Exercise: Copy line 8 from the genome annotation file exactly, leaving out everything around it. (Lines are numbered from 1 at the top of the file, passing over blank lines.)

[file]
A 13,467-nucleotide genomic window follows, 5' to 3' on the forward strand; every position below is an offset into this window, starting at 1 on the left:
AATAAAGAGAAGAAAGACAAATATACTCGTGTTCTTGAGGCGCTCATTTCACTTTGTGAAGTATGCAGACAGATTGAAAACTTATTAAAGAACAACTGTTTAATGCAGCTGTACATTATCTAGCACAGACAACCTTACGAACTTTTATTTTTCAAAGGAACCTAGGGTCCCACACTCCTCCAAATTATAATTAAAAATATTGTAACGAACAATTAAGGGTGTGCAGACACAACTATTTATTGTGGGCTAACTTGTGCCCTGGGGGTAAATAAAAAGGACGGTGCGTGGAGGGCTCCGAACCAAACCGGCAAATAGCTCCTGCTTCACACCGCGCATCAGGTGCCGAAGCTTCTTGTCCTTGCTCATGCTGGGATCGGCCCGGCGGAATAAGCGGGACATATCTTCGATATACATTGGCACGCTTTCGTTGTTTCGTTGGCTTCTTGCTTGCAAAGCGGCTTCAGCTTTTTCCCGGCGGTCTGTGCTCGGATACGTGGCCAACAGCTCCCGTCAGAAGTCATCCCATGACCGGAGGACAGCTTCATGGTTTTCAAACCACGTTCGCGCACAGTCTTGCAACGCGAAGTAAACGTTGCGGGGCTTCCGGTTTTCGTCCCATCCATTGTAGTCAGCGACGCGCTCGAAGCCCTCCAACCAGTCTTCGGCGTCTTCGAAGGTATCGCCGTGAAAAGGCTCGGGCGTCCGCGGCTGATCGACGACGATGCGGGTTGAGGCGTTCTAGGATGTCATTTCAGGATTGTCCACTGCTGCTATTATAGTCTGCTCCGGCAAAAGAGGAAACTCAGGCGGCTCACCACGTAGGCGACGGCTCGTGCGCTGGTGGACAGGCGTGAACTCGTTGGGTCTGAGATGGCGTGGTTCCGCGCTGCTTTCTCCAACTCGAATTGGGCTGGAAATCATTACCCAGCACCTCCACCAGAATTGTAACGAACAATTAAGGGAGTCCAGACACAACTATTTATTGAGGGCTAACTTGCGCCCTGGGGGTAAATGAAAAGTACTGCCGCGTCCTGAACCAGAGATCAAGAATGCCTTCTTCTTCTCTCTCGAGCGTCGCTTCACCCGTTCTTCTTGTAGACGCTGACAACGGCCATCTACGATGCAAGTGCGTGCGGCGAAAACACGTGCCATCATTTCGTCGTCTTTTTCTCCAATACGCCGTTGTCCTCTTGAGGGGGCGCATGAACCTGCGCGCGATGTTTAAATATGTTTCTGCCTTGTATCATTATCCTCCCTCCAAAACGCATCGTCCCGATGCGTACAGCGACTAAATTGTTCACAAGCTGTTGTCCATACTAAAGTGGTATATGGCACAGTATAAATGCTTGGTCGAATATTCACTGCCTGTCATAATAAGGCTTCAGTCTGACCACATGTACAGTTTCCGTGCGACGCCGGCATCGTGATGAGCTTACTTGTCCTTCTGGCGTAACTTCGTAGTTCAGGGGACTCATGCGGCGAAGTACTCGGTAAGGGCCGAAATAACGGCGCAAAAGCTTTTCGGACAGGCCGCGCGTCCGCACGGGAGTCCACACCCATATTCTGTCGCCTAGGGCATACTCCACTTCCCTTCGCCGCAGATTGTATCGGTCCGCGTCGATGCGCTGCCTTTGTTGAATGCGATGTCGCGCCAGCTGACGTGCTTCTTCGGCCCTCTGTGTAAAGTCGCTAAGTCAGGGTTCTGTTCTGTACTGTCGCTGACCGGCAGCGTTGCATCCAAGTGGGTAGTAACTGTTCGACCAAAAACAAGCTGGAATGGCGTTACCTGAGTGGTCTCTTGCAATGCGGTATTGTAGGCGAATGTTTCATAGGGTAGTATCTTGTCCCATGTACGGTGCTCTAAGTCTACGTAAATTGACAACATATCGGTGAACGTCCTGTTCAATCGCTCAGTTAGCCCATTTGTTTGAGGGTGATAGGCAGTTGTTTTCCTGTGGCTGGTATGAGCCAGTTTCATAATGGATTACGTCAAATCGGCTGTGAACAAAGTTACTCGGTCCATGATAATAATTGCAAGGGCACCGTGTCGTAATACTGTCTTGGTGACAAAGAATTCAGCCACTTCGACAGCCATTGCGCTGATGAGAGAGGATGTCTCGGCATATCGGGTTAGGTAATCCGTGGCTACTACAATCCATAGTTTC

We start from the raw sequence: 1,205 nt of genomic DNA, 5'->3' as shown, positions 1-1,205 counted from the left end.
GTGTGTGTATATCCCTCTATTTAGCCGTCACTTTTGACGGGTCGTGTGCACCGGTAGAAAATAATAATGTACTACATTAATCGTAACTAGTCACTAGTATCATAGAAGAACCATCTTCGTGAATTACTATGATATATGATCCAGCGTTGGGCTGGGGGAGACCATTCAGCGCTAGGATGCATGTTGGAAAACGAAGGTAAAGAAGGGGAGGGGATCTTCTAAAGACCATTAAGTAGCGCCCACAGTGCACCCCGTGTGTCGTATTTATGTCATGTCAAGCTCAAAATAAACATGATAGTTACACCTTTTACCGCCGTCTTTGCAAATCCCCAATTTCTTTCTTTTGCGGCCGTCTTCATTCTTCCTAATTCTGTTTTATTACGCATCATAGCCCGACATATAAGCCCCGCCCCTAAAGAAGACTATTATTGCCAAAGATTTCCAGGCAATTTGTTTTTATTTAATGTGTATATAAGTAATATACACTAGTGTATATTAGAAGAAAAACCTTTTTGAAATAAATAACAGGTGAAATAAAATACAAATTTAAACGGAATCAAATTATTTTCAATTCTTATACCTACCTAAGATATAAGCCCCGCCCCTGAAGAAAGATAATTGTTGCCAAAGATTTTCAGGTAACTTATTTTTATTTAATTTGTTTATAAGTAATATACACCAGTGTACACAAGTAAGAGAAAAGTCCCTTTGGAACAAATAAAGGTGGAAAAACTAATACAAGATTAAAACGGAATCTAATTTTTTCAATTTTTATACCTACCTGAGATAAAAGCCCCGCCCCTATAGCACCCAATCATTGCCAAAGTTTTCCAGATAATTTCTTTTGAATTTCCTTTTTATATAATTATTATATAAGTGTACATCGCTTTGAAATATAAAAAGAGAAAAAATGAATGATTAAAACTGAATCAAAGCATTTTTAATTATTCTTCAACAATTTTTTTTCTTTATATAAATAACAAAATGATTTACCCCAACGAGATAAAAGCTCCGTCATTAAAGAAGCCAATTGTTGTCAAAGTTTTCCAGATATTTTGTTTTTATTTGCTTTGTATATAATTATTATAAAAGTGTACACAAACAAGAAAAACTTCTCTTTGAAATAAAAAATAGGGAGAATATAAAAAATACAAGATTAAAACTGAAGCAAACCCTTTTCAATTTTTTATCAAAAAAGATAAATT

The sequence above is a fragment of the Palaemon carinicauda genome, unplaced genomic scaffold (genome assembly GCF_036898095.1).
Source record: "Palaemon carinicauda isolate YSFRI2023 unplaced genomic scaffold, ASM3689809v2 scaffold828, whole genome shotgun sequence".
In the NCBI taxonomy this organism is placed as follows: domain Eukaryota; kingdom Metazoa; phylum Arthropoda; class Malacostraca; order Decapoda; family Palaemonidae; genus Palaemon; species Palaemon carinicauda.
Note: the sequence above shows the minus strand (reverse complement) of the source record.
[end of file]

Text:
Note: the sequence above shows the minus strand (reverse complement) of the source record.